Tag Archives: polycarbonate panels

Tyvek, Truss Attachments, and Polycarbonate Panels

Continuing to play catch-up with the Pole Barn Guru reader questions, Mike answers questions about adding Tyvek under wall steel, attaching trusses to header on sealed plans, and the use of polycarbonate panels for use on post frame building.

DEAR POLE BARN GURU: About to start the build of a 36 x 50 pole barn. Should I add a Tyvek or a “Block-IT” type material under the metal on the walls? I don’t know if I will ever finish the inside (maybe?) but where we live we get a ton of dust from farm fields etc. in the spring and winter before crops, and I am thinking that some type of material might help with drafts and dust. Seems quick and cheap to add now. Seems like everyone is squarely divided on yes/no. Thank you. MIKE in FREELAND

DEAR MIKE: Only reason to not have a Weather Resistant Barrier between your wall steel and framing would be if you were going to use closed cell spray foam insulation (in which case it should be applied directly to wall steel inside). It is so much easier to install now, than to wish you had done so after your building is completed.


DEAR POLE BARN GURU: My pole barn plans (architect designed & engineer stamped) show a double 2×12 header bolted into the notched top of the pole frame. Can the trusses sit directly on the top of the headers or should I put a typical double top plate on top of the headers (not shown on the plans). DAVE in PEYTON

Engineer sealed pole barnDEAR DAVE: You should erect your building exactly as shown on your engineer sealed plans, otherwise you have relieved your Engineer of Record of any responsibility for structural adequacy. Should you feel adding a top plate or plates to be necessary, please reach out to your engineer for clarification and a possible addendum to your plans.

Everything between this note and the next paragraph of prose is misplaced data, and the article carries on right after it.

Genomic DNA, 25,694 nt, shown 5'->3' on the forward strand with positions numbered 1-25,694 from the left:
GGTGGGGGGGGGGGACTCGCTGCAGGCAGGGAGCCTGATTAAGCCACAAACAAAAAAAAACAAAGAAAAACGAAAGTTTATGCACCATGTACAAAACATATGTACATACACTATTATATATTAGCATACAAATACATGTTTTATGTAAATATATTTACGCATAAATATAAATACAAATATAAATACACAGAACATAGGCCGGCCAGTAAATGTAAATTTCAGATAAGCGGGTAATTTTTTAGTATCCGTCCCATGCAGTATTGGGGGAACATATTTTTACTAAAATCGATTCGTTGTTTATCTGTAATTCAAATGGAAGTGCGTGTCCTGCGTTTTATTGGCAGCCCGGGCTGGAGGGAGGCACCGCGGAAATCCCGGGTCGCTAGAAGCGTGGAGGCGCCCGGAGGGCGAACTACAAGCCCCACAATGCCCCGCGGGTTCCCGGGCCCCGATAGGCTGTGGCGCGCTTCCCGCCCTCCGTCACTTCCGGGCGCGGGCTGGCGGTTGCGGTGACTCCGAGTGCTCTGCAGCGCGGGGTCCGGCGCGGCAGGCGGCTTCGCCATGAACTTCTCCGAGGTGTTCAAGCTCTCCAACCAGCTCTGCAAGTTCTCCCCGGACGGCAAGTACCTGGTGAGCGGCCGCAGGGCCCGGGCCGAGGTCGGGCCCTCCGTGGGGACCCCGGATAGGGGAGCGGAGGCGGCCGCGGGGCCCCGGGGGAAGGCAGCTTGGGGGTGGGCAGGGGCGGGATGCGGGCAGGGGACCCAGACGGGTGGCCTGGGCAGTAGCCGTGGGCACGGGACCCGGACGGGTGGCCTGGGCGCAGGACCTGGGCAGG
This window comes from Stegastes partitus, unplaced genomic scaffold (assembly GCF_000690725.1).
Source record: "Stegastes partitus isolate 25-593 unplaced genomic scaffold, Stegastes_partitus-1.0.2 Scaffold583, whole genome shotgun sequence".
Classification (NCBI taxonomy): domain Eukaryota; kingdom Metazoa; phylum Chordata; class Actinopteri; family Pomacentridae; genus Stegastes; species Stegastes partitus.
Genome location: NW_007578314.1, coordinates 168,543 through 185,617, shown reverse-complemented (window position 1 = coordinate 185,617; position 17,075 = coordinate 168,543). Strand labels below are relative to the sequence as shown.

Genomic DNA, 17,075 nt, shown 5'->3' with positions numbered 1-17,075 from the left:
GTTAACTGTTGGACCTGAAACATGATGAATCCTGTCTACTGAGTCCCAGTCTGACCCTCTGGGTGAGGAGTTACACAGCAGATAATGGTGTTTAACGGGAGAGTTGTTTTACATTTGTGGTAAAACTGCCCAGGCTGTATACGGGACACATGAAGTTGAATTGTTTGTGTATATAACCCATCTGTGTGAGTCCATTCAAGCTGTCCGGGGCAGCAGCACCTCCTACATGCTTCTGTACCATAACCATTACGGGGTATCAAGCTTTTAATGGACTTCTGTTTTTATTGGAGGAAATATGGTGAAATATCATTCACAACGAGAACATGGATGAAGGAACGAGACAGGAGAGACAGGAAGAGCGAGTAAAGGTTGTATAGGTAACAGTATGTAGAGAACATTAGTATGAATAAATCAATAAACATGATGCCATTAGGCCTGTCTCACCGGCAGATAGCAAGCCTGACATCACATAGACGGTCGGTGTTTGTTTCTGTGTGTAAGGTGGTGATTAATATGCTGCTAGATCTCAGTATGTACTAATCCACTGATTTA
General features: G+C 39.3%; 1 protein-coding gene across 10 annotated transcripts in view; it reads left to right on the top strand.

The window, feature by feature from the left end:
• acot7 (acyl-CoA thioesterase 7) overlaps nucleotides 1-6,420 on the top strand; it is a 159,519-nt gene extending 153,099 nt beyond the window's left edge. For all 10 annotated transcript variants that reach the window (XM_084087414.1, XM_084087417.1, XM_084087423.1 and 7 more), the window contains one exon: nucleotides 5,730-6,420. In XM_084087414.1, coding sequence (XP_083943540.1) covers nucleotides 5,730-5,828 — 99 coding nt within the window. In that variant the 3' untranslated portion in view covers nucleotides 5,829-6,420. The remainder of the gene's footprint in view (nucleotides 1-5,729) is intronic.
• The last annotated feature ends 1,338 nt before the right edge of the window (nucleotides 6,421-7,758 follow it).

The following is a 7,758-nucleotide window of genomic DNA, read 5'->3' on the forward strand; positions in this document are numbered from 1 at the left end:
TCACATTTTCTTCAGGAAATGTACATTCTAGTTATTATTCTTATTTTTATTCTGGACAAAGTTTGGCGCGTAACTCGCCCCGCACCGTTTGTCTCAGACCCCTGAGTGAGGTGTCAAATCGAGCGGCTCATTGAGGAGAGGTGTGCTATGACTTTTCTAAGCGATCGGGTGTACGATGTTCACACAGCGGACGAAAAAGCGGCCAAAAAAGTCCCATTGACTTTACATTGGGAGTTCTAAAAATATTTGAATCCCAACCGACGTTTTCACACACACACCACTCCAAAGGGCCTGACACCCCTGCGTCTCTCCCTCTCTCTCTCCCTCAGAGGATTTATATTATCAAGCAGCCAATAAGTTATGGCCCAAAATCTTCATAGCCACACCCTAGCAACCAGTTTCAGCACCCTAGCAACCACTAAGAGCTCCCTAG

DEAR POLE BARN GURU: Are some kind of translucent panels an option for pole barn roofing or siding? Similar to UPS Truck roof. Natural lighting. THOMAS in CHICAGO

post frame garageDEAR THOMAS: Polycarbonate panels may be used to provide natural lighting inside of non-insulated post frame buildings. In my opinion (as well as those of others) translucent panels should not be used in roof plane for a variety of reasons (https://www.hansenpolebuildings.com/2016/01/one-more-reason-to-not-use-skylights-in-steel-roofs/). They can be successfully used at top of one or both eave sidewalls or on triangles supported by end trusses.

Photos: https://hansenpolebuildings.com/uploads/polebarnquestions/cde6e9e0628de407178fc59261af7f68.jpeg


Skylights in Barn You Built for Us Need Replacing

Skylights in Barn You Built for us Need Replacing

Reader MICHELLE in ASTORIA writes:

“Hello! You built our barn located in Astoria, Oregon. The sky lights that were installed now need to be replaced. My husband called and was told you’d get back to us with no response. We are hoping to either hire you or to buy the sky lights through you. We look forward to hearing from you.”

Mike the Pole Barn Guru responds:

You are now finding out why Hansen Pole Buildings does not provide post frame buildings with skylights – they will fail. 

A request we receive frequently is for skylights to be installed in our post frame buildings’ steel covered roofs.

My first thoughts go back to a building I worked inside of over a winter 40 years ago. About 20 years old, this building had a steel roof with numerous fiberglass (actually Fiberglass Reinforced Plastic or FRP) panels. These panels were designed and placed with an intent of allowing natural light into this very large building. Operative word here being “were”.

FRP panels are strong mold-resistant sheets. Over time glazed pigmented seal applied during manufacturing processes can crack causing structural breakdown of fiberglass resin by weathering. On this particular building, these skylights had deteriorated to a less than lovely yellow color, allowing very little light transmission. Lateral loads being transferred through roofing from wind had elongated screw holes, causing numerous roof leaks.

Brittleness over time is another issue with FRP. At my first truss manufacturing plant, we constructed a new building in 1982, with FRP panels at the south facing sidewall top. Our idea was to be able to gain natural lighting. Within a matter of just a few years, these panels had yellowed and become brittle. Local kids, out for “fun” were even throwing rocks through them!

Available technologies have improved. For use in post frame buildings, most instances where FRP panels would have been used, is now being done by polycarbonates.